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VINE VOICEon 7 December 2013
Here's another example of why Scott is one of the most interesting of contemporary musicians. This came out in 2011 and is a collection of songs with lyrics taken from poems by William Butler Yeats the famous Irish poet and playwright. To do something like this and do it artistically successfully is not easy. At the very least the singer has to sing with absolute clarity so that every word is heard by the listener, and not only that but it has to convey the rhythm of the poem as created by its author. The music then has to mirror the poem's tone and tempo. Lastly it has to appear seamlessly as an organic unit as if it was always a whole piece, not just a poem set to music.

Amazingly, Scott has done just this. I won't pretend it's an immediately accessible album, it isn't. Like, say Joni Mitchell's masterpiece Hejira, it takes several listenings to reveal its secrets. But it's worth it. The first track The Hosting of the Shee opens softly but rapidly changes into a barrage of multi-instrumental sound as Scott almost yells out the Wild Ride of faery warriors. The lovely and all too brief Sweet Dancer, with singer Katie Kim, could almost be a modern song. That said, Scott has not always lifted the poems intact. Although all the words are by Yeats, sometimes they can be pieced together from up to three sources, often to add a chorus. When you read his autobiography, which ends a decade before this was recorded, you realise that this is something he's been building up to for years.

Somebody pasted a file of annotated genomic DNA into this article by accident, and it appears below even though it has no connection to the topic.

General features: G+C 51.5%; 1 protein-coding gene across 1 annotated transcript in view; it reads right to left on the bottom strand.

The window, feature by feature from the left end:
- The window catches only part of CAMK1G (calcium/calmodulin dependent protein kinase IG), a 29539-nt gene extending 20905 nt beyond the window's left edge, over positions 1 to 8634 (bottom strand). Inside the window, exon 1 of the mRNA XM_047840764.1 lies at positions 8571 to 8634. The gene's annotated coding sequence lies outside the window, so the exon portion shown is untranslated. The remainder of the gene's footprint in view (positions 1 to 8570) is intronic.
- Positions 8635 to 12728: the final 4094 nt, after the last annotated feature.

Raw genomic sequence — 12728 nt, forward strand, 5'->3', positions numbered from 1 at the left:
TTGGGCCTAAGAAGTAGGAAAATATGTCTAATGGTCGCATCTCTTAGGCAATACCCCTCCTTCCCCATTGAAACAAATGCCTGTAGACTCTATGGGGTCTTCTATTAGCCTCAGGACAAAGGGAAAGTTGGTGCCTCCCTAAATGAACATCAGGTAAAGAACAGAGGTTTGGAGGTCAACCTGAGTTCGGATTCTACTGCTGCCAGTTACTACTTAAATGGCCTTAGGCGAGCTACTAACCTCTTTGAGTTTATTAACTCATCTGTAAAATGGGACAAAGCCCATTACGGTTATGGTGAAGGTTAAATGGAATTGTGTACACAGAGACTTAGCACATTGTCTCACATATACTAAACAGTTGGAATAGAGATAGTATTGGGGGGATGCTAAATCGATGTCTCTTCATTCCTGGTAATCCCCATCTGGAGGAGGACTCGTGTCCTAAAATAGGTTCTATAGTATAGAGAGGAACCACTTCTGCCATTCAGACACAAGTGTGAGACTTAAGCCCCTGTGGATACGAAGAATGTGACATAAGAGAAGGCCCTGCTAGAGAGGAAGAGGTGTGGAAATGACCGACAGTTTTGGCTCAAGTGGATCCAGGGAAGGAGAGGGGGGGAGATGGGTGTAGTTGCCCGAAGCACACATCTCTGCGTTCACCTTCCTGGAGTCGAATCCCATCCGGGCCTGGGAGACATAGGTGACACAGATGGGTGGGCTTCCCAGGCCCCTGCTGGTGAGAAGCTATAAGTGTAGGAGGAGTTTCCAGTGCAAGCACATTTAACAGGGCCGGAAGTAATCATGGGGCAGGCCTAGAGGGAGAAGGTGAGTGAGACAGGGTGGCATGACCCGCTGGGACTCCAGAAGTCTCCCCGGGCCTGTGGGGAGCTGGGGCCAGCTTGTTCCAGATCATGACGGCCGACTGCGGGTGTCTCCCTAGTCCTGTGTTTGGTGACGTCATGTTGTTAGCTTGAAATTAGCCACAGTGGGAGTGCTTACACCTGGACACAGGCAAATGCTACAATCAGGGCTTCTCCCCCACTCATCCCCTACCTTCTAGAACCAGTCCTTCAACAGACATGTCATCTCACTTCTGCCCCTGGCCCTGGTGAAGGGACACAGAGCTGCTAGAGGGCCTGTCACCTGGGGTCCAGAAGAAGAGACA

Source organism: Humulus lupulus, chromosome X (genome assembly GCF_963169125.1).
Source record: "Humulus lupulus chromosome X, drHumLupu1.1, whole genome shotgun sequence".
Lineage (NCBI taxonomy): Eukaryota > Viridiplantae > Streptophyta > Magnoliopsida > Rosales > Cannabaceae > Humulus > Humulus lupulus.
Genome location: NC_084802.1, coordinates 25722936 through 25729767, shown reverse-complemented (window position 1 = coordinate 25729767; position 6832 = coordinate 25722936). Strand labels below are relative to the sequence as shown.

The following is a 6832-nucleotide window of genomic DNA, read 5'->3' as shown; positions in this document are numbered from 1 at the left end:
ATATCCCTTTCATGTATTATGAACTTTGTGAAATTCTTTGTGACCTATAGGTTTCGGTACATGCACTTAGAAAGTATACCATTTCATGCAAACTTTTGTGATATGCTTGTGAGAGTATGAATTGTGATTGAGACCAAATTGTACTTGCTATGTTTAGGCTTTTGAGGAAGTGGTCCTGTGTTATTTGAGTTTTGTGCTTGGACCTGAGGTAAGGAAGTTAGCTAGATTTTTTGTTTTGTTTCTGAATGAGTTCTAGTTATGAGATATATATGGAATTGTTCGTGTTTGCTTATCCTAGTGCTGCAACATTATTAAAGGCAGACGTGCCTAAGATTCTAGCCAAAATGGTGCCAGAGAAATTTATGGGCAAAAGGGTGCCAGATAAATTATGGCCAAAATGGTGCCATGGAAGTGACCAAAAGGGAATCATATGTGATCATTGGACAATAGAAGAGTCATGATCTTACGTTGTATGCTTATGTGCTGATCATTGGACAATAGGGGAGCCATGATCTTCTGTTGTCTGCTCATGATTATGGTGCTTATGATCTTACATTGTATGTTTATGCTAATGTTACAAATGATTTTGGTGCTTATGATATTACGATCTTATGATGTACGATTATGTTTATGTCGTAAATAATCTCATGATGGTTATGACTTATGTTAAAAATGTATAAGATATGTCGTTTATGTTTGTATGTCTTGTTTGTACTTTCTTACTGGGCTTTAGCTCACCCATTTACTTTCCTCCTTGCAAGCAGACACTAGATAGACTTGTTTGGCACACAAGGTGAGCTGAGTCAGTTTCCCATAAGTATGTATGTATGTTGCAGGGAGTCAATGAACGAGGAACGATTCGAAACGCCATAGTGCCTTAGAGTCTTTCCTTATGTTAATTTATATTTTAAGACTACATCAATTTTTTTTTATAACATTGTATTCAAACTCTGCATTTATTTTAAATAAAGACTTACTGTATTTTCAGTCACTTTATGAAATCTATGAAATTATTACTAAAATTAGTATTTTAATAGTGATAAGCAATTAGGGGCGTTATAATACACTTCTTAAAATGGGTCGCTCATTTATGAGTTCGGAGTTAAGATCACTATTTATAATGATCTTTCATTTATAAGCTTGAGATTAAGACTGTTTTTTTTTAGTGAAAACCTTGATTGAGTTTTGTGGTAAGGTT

Well done, Mr Scott. Now where's the new album?
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on 25 March 2012
I have been a fan of Mike Scott's Songs for some time ( and so the music of his band The Waterboys). Also having a great fondness for the words and works of W.B Yeats, I was interested to hear this 'coming together' and I have to say on the first hearing, I thought "Noooooooooooooooooo !". Maybe it was the circumstances of that first listening, but I decided to give it another listen and on the second listen it was 'Nectar for the Ears' - and I can only say (after listening numerous times - by the fire with a glass of mead, on the MP3 player on the train, in the car etc) - every listen just re-affirms my opinion this just might be Mr Scott's finest offering - yes, perhaps even better than "This Is The Sea"....this is so exquisitely beautiful... and the final track 'Last Song of The Faery' - is heart renderingly beautifully bitter sweet - the Beauty of Life - the eventuality of Death that makes each moment so sweet....live in the Now not the past or the future..live and love in the moment for tomorrow may never come....Poetry Indeed....Mike Scott 10 out of 10!
ps: I would recommend playing the the last track especially on the headphones whilst stood on a hill somewhere out in Mother Nature watching the sun slip away....life might never be the same again !
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VINE VOICEon 6 January 2013
I adore this album. Five stars are not enough in my opinion.

I bought this album because I love W B Yeats's poetry and have spent the last year studying his life, his poetry and his occult interests. I confess that on first listen, I was not sure whether I liked the way The Waterboys have interpreted Yeats's poems probably because I had not previously experienced them set to music. But the more I listened, the more I tuned into their sound - and I have found that my obsessive listening has helped me get to know each track intimately and has enhanced my enjoyment of Yeats's poems.

Let The Earth Bear Witness has become one of my all time favourite tracks.

My only disappointment is that the album does not include The Stolen Child which is another magnificent rendition of a Yeats poem.
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on 8 December 2015